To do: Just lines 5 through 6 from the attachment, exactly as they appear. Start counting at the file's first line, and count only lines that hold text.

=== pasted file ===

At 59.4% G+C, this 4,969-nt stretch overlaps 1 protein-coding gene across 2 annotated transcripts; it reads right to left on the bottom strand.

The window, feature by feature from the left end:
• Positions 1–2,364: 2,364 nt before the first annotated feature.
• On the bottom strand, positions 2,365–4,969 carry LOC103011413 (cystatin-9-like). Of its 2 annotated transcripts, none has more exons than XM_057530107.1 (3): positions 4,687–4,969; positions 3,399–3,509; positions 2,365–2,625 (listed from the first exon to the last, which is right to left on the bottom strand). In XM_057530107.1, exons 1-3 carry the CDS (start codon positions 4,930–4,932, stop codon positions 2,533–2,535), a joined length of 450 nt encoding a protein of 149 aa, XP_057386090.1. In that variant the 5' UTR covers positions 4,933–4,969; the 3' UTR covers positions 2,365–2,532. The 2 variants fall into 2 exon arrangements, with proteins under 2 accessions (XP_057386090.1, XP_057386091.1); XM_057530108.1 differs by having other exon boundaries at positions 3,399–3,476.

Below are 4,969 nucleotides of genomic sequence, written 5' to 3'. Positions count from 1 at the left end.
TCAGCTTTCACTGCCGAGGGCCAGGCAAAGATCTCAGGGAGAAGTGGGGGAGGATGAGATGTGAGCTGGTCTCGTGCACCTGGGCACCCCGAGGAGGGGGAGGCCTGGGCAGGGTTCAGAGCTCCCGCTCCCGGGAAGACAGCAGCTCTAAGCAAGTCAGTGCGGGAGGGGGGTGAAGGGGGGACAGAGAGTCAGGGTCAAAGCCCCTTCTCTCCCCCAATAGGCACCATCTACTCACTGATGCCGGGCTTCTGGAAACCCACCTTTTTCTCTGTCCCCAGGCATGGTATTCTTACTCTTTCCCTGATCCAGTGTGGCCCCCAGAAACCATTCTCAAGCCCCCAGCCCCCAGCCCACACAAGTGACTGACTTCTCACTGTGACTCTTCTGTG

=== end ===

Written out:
Below are 4,969 nucleotides of genomic sequence, written 5' to 3'. Positions count from 1 at the left end.
TCAGCTTTCACTGCCGAGGGCCAGGCAAAGATCTCAGGGAGAAGTGGGGGAGGATGAGATGTGAGCTGGTCTCGTGCACCTGGGCACCCCGAGGAGGGGGAGGCCTGGGCAGGGTTCAGAGCTCCCGCTCCCGGGAAGACAGCAGCTCTAAGCAAGTCAGTGCGGGAGGGGGGTGAAGGGGGGACAGAGAGTCAGGGTCAAAGCCCCTTCTCTCCCCCAATAGGCACCATCTACTCACTGATGCCGGGCTTCTGGAAACCCACCTTTTTCTCTGTCCCCAGGCATGGTATTCTTACTCTTTCCCTGATCCAGTGTGGCCCCCAGAAACCATTCTCAAGCCCCCAGCCCCCAGCCCACACAAGTGACTGACTTCTCACTGTGACTCTTCTGTG